"That. hair." we thought enviously, as stylist Kate Young greeted us in the doorway of her Brooklyn home, feeling slightly transfixed by her perfectly tousled white-blonde hair. In the kind of slightly offbeat, yet completely classic all-black ensemble that's become her signature, Young welcomed us into her place, where she lives along with her husband Keith, a director at record label Mexican Summer, and their two sons. Though their home was nothing less than immaculate upon our arrival, Young copped to stashing one piece in particular prior to our arrival, "A pair of blue satin Jean Paul Gaultier pants with orange skulls all over them that I bought in Paris on my first trip there, sans parents. I hid them before you came over because they’re hideous but sentimental."
Thanks in part to her aesthetically on-point collection with Target, Young's name has kind of became a household one as of late. And along with the likes of Rachel Zoe, she's part of the breed of stylists putting the occupation on the map and into the public's general consciousness. It doesn't exactly hurt that she's responsible for the style of some of this generation's brightest acting talent, with names like Natalie Portman, Michelle Williams, Rachel Weisz, Kate Mara, Maggie Gyllenhaal among her lengthy list of clients.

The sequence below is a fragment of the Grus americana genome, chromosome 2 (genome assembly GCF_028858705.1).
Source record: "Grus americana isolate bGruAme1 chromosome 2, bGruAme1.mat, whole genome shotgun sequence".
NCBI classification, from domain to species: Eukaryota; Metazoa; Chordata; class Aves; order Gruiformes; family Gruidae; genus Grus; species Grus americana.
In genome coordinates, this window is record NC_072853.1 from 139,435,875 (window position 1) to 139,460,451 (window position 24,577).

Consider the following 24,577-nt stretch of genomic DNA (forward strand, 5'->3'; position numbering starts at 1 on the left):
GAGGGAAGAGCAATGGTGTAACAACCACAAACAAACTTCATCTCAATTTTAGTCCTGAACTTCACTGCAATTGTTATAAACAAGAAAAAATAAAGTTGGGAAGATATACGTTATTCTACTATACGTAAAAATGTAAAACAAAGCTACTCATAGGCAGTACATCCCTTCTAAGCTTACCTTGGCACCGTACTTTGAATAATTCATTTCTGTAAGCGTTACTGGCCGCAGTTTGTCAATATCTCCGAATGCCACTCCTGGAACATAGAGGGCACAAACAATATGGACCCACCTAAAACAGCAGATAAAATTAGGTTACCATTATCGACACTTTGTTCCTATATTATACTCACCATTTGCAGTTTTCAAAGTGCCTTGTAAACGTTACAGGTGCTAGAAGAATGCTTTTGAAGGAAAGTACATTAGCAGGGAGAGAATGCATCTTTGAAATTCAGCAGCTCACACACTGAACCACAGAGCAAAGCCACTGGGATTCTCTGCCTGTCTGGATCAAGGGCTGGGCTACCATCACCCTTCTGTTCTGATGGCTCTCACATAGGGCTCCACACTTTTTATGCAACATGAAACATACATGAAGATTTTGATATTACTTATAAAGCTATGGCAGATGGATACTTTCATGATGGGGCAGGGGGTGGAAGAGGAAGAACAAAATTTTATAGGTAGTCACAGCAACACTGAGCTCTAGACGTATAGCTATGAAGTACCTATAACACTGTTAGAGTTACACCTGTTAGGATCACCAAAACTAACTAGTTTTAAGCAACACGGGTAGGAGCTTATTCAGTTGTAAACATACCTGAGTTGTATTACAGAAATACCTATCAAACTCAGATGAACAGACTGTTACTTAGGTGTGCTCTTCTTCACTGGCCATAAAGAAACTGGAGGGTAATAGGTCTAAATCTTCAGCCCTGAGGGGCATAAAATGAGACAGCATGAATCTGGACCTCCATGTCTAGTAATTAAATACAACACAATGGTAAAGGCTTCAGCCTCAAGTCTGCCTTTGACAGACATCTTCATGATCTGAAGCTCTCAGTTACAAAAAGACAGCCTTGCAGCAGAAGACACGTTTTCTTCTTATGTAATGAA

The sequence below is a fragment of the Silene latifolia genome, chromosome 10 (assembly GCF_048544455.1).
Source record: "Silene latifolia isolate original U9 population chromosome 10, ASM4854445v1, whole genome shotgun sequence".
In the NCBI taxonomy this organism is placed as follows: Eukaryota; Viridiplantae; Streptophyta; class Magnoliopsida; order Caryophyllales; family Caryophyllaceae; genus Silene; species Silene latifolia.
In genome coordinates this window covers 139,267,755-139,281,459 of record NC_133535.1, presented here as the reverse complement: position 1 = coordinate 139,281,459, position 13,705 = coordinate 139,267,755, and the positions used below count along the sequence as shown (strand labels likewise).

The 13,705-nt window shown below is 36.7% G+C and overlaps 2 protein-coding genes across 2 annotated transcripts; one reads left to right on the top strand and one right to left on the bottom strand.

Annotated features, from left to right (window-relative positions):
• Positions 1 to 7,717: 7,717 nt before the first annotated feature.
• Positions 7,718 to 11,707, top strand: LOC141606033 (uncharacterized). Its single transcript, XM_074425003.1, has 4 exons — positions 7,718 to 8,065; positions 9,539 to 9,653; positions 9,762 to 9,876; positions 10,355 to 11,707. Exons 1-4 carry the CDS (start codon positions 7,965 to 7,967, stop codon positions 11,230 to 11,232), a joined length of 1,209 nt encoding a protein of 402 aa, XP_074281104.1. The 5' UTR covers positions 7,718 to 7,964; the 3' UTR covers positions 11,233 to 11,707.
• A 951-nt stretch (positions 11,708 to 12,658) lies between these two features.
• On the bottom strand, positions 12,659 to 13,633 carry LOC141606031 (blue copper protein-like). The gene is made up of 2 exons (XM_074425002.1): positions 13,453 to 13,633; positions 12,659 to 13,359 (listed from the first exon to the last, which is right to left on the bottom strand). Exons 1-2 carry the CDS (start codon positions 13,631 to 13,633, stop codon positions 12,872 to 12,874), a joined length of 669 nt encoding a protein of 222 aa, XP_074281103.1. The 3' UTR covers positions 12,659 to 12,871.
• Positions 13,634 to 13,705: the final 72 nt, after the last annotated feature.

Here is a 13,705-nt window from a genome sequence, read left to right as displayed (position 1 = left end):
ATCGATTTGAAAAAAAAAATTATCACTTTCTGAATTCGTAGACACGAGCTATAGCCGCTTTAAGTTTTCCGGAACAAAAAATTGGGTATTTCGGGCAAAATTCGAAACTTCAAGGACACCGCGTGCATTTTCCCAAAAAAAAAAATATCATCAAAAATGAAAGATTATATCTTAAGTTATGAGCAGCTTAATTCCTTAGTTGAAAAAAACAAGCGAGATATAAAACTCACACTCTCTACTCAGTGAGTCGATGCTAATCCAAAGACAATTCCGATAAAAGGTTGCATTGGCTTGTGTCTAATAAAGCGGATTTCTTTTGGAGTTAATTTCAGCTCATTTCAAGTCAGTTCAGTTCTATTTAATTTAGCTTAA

Young's career has also consisted of championing up-and-coming American designers like Rodarte and Jason Wu, whose shows she has been styling since the start. "Jason and I are friends, muses to each other, conspirators, and collaborators. It’s been an incredible honor to work with him over the last three years and I’m continually inspired by him. "
As for career advice for the next gen? As Young, who got her start as an assistant to Anna Wintour (pre-Leslie Fremar we guess?), told us, "People who want to get into fashion should make sure that they have a broad education, not just fashion. Art, architecture, design, literature... you need to know more than just what the Givenchy show looks like." In other words, get off Tumblr and crack open an anthology or two. Got that, kids?